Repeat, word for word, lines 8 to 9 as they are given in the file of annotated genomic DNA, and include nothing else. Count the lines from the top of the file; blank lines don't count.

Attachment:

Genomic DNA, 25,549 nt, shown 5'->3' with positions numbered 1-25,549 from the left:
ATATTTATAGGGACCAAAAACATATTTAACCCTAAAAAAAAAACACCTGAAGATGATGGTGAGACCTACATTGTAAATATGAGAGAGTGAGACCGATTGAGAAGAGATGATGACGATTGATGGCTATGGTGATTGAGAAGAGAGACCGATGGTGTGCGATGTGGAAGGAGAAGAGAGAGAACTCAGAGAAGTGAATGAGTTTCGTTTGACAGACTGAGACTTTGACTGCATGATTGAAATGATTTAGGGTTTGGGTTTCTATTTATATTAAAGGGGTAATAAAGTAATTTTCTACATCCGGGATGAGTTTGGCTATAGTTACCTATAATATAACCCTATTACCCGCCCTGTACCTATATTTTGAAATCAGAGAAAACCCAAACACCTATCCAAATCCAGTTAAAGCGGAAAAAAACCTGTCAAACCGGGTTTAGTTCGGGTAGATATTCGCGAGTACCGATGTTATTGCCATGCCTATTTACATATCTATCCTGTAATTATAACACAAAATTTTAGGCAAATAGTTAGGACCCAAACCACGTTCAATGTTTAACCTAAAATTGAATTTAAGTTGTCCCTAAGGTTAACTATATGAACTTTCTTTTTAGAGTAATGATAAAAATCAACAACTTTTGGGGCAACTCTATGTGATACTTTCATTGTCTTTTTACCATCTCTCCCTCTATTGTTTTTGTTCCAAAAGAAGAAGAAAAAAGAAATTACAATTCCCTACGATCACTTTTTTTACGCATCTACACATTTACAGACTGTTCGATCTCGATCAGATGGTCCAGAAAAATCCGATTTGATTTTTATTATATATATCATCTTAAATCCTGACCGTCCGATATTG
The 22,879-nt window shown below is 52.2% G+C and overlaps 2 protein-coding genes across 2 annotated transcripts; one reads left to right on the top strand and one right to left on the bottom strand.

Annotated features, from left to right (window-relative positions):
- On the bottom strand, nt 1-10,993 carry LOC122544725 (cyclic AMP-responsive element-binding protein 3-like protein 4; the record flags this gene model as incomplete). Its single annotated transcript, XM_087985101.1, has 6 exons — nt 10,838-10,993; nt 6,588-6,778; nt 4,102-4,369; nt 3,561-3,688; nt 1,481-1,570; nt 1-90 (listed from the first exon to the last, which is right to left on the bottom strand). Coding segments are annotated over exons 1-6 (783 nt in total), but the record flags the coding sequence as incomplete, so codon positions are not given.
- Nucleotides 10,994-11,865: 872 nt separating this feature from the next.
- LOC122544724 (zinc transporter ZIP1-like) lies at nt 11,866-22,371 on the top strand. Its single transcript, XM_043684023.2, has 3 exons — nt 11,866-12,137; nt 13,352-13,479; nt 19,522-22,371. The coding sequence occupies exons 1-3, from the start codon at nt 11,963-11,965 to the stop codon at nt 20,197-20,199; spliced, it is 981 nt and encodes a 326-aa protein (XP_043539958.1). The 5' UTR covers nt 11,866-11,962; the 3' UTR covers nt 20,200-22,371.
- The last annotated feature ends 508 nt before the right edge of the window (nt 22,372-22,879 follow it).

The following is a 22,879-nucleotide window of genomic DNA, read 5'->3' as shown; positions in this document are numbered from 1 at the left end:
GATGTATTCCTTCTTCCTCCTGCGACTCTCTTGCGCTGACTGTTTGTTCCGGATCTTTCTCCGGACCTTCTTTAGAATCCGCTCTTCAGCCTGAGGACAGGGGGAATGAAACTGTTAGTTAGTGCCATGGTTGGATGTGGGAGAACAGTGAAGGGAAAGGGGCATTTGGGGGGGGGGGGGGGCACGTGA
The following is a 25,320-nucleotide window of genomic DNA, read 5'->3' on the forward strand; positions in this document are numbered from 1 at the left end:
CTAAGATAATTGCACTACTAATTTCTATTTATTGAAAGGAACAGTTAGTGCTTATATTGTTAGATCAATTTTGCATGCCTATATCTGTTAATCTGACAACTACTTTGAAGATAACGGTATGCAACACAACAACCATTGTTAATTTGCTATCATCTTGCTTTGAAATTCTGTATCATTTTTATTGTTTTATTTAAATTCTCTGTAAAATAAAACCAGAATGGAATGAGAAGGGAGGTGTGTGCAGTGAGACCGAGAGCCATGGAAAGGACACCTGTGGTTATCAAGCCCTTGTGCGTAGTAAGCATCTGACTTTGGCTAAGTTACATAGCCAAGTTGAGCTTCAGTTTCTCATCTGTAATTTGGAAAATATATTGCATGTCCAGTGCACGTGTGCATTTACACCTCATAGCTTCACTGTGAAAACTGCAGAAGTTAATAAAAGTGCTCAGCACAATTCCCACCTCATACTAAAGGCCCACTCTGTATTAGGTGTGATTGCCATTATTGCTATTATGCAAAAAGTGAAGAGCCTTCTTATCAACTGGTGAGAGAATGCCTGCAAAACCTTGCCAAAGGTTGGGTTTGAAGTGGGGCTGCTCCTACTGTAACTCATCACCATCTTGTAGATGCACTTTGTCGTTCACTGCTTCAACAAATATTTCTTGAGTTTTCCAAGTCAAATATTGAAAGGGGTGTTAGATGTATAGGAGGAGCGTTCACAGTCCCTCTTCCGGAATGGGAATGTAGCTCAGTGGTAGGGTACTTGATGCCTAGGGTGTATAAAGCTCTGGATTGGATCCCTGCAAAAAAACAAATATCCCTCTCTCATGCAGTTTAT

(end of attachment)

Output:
- The last annotated feature ends 508 nt before the right edge of the window (nt 22,372-22,879 follow it).

The following is a 22,879-nucleotide window of genomic DNA, read 5'->3' as shown; positions in this document are numbered from 1 at the left end: